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Past Human Disturbance Effects upon Biodiversity are Greatest in the Canopy; A Case Study on Rainforest Butterflies.

Whitworth, A, Villacampa, J, Brown, A, Huarcaya, RP, Downie, R and MacLeod, R (2016) Past Human Disturbance Effects upon Biodiversity are Greatest in the Canopy; A Case Study on Rainforest Butterflies. PLoS One, 11 (3). ISSN 1932-6203

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Abstract

A key part of tropical forest spatial complexity is the vertical stratification of biodiversity, with widely differing communities found in higher rainforest strata compared to terrestrial levels. Despite this, our understanding of how human disturbance may differentially affect biodiversity across vertical strata of tropical forests has been slow to develop. For the first time, how the patterns of current biodiversity vary between three vertical strata within a single forest, subject to three different types of historic anthropogenic disturbance, was directly assessed. In total, 229 species of butterfly were detected, with a total of 5219 individual records. Butterfly species richness, species diversity, abundance and community evenness differed markedly between vertical strata. We show for the first time, for any group of rainforest biodiversity, that different vertical strata within the same rainforest, responded differently in areas with different historic human disturbance. Differences were most notable within the canopy. Regenerating forest following complete clearance had 47% lower canopy species richness than regenerating forest that was once selectively logged, while the reduction in the mid-storey was 33% and at ground level, 30%. These results also show for the first time that even long term regeneration (over the course of 30 years) may be insufficient to erase differences in biodiversity linked to different types of human disturbance. We argue, along with other studies, that ignoring the potential for more pronounced effects of disturbance on canopy fauna, could lead to the underestimation of the effects of habitat disturbance on biodiversity, and thus the overestimation of the conservation value of regenerating forests more generally.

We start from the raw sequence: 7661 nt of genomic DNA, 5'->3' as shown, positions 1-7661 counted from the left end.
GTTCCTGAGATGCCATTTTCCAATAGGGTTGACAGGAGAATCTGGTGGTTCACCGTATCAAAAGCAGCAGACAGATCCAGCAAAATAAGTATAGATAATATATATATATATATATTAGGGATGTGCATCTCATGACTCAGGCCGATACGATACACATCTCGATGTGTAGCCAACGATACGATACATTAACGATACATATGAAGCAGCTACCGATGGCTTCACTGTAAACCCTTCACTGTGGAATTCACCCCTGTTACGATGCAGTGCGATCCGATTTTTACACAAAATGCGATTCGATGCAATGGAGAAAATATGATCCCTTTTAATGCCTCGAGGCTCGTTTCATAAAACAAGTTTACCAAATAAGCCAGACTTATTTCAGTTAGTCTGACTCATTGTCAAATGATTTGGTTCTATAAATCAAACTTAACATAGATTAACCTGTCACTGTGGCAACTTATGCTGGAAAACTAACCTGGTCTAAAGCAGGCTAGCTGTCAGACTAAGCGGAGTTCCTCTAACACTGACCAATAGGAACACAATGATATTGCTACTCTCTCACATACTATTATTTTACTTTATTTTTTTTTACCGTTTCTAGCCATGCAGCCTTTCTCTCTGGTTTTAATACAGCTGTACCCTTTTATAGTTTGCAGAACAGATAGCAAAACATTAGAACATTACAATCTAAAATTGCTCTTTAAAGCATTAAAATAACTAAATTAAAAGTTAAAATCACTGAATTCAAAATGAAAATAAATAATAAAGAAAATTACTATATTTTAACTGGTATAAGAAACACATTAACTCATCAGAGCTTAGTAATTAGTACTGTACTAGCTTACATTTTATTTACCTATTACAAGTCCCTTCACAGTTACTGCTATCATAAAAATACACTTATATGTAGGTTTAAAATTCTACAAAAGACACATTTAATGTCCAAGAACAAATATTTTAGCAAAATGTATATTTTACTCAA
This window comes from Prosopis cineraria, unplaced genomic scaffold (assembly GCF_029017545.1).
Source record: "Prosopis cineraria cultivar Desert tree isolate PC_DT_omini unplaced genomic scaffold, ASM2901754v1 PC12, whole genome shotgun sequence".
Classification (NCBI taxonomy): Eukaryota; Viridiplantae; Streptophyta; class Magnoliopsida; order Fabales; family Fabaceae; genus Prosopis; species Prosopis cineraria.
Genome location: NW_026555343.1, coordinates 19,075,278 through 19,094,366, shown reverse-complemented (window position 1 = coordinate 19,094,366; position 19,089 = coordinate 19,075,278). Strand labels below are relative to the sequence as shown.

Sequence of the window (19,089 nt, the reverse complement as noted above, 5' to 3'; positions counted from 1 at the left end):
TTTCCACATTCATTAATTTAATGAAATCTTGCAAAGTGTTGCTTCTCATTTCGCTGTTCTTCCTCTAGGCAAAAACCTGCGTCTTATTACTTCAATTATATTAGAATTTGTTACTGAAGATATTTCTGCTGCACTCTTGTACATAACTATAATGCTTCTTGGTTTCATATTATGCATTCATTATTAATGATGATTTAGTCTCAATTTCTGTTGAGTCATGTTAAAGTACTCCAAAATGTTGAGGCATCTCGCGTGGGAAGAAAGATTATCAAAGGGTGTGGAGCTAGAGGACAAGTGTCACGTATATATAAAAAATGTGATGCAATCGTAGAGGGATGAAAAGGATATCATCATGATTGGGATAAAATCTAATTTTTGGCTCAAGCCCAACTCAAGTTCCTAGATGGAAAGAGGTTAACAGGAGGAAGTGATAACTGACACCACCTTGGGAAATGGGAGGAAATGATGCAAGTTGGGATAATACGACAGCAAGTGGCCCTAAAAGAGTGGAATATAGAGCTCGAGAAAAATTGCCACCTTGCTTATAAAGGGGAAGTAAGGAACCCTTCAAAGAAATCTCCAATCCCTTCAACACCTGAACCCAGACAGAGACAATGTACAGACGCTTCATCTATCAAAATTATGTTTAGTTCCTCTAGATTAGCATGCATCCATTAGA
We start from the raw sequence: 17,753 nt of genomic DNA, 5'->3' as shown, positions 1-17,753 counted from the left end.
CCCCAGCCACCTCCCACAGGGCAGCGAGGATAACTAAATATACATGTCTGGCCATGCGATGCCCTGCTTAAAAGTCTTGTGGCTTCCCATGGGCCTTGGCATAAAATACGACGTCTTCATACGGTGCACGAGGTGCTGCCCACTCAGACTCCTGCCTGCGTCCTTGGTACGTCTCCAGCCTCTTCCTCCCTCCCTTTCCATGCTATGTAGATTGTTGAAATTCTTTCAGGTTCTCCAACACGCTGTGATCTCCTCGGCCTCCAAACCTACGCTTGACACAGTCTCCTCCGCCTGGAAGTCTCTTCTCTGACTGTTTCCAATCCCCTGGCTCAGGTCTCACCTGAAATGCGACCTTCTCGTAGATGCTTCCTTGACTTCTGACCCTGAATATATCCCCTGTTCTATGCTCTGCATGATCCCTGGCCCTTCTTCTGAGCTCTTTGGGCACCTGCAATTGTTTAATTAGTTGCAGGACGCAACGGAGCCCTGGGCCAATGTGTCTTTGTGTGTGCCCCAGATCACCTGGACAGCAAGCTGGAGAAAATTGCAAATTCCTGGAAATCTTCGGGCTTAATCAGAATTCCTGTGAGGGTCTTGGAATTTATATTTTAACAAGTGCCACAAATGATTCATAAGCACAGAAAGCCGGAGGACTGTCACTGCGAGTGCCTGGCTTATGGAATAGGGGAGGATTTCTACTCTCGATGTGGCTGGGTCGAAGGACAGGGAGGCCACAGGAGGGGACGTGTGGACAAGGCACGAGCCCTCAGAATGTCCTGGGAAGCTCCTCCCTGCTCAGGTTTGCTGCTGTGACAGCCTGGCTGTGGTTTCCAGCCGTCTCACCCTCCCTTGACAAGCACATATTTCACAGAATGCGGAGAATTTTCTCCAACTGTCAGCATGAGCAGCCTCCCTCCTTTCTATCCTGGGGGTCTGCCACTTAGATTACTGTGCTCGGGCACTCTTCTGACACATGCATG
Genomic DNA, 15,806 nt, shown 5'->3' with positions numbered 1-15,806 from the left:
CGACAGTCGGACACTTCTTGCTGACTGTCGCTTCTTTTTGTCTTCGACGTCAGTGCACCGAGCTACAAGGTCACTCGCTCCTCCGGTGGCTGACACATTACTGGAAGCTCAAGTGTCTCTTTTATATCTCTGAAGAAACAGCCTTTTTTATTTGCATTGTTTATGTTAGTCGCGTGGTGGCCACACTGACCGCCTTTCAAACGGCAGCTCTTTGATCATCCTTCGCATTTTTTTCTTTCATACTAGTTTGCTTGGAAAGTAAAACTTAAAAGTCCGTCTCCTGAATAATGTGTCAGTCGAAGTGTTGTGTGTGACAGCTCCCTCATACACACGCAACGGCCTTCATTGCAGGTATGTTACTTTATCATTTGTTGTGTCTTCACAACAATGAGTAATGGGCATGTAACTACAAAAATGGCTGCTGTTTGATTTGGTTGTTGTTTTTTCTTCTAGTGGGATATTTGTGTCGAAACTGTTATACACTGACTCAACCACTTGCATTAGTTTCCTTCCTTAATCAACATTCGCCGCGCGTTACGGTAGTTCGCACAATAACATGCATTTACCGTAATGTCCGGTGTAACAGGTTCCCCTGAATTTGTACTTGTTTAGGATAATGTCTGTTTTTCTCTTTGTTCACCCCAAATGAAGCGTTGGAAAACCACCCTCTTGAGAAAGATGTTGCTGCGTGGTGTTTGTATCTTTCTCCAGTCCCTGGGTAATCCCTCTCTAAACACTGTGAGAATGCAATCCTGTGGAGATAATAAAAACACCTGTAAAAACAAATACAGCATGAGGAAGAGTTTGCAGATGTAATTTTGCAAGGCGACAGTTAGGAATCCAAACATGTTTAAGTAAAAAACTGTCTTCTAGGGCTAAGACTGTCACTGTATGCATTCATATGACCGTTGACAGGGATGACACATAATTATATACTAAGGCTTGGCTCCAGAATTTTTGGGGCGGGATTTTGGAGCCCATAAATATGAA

Item Type: Article
Uncontrolled Keywords: MD Multidisciplinary
Subjects: Q Science > QH Natural history
Q Science > QL Zoology
Divisions: Natural Sciences and Psychology
Publisher: Public Library of Science
Related URLs:
Date Deposited: 16 May 2019 08:59
Last Modified: 16 May 2019 09:00
DOI or Identification number: 10.1371/journal.pone.0150520
URI: http://researchonline.ljmu.ac.uk/id/eprint/10700

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